I sat down to talk with Wes Clark on July 9, 2012, at his home in Hyattsville, Maryland. He is one of the featured MFA students in a show entitled Academy 2012 at Conner Contemporary Art, located at 1358 Florida Avenue, N.E. This is the 12th annual group show of the work of local student artists sponsored by the gallery. The show is by now a highly anticipated event in the Washington’s art world’s annual cycle. It runs through August 18th. The transcript of our conversation has been edited for concision and clarity.
Wade Carey: Academy 2012 is just the latest of a pretty long line of shows stretching back to when they were still on Connecticut Avenue near Dupont Circle. Where they are now, obviously, is why East City Art is so eager to encourage people to visit Conner Contemporary and the other galleries in the neighborhood. I want to lead off with a question that came from my conversation with Jamie Smith, the curator of the show. When we were walking around the gallery I had my own first impressions of the work in the show. First and foremost, I want to congratulate you because I really love the two pieces that you put in the show. Before that, I had searched the Internet for information about you and visited your website to see what you had been doing. I hoped to get a representative sense of your personality, the one that you project through the Internet. I asked Jamie to explain to me a little bit more about the triptych [Altered, 2012, oil paint, shellac, lumber, plywood, masonry nails, spray paint, 90 x 91 x 35 inches]. I was curious to know what was going on there. One of the things she said was something that I had not really caught in the work that you had been doing previously, either in your commercial or fine art work. There is a sense of trying to imbue history in to a piece of art. She said that you mentioned it in your artist’s statement and in your conversations with her. Tell me why that is a starting point for you and tell me how you build either a narrative into the piece, a story that you have, or how do you make up the story?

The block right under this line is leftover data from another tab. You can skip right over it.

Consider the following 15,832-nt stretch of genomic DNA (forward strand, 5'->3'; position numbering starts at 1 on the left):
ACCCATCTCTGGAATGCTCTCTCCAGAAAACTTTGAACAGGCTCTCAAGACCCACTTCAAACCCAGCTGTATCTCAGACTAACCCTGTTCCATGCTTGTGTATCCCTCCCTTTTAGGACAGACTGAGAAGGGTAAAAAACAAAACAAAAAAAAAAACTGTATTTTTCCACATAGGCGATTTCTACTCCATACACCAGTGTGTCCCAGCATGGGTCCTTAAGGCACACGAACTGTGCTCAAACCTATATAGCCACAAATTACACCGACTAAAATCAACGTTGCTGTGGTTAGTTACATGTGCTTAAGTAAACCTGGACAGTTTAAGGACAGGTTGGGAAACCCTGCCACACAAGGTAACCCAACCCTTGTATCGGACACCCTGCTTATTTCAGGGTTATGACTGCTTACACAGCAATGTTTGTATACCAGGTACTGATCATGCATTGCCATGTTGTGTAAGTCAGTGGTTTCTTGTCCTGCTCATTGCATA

Wesley Clark: Once that questions hits, my thoughts start to spiral off. As far as putting history into the piece, a lot of it came with the idea of memory. It started with a piece in graduate school [at George Washington University]. The whole memory and history concept started with work in grad school. That is why it is not represented on the website. I got to a certain stage of a piece and I automatically felt like it belonged in the time of my grandparents to the point where it was easily visually seen on the wall, in a home, people passing by, it was just so clear. It was that idea of historic memory.
Wade: Like something you didn’t actually experience but it is in your body?